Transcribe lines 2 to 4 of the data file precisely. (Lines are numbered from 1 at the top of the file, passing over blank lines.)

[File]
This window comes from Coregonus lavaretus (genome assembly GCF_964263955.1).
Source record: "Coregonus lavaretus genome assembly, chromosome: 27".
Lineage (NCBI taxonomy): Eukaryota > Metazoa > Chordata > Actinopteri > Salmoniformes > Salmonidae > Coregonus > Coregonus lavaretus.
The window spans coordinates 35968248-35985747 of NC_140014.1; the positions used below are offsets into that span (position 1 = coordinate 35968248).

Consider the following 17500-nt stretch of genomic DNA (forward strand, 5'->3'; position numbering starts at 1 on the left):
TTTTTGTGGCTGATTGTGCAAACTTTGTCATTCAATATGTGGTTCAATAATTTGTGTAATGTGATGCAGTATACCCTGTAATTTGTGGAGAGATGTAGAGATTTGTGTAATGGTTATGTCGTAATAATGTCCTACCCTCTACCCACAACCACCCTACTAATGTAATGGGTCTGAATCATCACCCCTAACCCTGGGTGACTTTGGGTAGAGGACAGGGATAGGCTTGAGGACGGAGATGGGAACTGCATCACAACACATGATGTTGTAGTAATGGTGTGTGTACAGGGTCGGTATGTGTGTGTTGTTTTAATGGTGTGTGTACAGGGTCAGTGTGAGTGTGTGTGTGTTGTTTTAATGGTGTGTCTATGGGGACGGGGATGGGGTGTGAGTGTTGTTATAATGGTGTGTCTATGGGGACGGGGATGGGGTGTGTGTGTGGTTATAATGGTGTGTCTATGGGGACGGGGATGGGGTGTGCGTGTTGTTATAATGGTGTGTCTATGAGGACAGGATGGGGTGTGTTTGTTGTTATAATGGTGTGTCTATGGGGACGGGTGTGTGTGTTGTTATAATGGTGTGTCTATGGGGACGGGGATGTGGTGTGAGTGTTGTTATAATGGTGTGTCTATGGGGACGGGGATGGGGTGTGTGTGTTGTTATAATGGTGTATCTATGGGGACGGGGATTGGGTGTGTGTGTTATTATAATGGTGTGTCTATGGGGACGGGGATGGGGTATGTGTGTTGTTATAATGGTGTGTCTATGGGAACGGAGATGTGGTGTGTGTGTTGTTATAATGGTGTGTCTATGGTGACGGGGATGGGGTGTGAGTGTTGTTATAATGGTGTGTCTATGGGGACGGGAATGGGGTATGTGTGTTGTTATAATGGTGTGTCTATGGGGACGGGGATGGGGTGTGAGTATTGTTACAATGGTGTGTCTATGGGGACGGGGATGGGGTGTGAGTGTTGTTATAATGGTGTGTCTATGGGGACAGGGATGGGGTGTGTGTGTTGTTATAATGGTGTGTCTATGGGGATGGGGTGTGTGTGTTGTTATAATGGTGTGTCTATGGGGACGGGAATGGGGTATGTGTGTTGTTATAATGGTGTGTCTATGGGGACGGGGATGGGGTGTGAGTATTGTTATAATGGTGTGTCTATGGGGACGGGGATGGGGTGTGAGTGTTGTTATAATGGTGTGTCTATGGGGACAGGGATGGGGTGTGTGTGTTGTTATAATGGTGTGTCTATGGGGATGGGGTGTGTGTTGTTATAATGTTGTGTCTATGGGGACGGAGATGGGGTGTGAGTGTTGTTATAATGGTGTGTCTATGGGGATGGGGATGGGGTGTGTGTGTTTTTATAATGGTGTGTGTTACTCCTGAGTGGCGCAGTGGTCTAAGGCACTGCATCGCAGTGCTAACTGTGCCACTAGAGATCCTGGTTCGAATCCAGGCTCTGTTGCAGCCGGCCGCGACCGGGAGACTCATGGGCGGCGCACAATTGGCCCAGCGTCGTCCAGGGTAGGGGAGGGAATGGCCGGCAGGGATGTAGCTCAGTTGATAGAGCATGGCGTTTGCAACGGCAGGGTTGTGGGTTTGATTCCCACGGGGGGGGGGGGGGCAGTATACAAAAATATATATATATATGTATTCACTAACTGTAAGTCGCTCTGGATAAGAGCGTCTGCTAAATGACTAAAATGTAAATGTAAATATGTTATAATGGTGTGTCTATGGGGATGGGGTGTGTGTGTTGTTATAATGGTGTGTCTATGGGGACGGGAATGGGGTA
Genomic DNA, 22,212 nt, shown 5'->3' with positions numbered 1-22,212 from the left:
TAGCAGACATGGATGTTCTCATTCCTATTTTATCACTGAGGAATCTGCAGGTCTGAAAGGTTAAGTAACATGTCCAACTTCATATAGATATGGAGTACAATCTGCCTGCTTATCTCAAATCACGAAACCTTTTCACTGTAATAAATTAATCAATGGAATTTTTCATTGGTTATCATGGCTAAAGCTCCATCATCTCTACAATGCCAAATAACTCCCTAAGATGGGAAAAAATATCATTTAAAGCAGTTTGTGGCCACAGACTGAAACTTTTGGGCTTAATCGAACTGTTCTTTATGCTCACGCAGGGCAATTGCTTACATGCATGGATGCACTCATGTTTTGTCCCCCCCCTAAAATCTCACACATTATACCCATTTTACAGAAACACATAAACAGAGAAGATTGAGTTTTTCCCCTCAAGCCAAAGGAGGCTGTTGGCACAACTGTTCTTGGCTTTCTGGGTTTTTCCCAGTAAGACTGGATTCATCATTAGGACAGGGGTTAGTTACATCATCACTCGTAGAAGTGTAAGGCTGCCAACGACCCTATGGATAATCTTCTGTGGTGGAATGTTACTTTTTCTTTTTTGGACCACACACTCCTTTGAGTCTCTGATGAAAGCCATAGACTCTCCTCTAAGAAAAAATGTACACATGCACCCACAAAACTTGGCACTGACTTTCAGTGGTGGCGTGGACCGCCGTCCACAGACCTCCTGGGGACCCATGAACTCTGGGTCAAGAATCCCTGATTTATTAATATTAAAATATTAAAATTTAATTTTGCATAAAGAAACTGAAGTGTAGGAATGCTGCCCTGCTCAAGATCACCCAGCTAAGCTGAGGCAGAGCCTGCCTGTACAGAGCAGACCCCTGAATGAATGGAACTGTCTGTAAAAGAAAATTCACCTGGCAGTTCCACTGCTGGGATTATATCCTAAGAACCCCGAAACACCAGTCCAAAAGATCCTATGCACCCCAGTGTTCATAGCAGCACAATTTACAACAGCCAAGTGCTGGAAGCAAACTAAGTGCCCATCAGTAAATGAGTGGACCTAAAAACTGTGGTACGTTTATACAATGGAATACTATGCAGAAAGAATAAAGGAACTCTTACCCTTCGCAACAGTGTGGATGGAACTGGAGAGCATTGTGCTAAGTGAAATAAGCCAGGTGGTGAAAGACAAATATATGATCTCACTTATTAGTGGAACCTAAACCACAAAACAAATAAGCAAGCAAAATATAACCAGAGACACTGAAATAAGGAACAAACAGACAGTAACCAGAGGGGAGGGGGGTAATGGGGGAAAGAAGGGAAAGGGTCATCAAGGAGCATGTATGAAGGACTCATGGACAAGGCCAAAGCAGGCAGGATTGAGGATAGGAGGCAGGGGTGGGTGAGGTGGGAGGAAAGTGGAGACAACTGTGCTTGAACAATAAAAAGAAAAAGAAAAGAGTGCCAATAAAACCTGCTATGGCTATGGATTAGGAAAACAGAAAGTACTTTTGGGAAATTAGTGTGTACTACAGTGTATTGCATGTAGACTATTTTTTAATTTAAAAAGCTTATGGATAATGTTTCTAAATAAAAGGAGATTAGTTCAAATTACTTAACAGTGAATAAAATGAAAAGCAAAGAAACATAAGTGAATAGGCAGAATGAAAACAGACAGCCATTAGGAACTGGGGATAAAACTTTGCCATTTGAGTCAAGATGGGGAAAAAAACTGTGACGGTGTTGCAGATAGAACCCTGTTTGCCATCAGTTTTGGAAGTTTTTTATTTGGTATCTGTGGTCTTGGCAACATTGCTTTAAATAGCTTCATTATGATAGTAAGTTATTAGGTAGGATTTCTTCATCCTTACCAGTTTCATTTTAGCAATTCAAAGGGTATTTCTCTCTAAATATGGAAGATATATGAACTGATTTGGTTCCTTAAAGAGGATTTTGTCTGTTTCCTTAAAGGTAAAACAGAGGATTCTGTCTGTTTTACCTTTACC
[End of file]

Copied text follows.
Source record: "Coregonus lavaretus genome assembly, chromosome: 27".
Lineage (NCBI taxonomy): Eukaryota > Metazoa > Chordata > Actinopteri > Salmoniformes > Salmonidae > Coregonus > Coregonus lavaretus.
The window spans coordinates 35968248-35985747 of NC_140014.1; the positions used below are offsets into that span (position 1 = coordinate 35968248).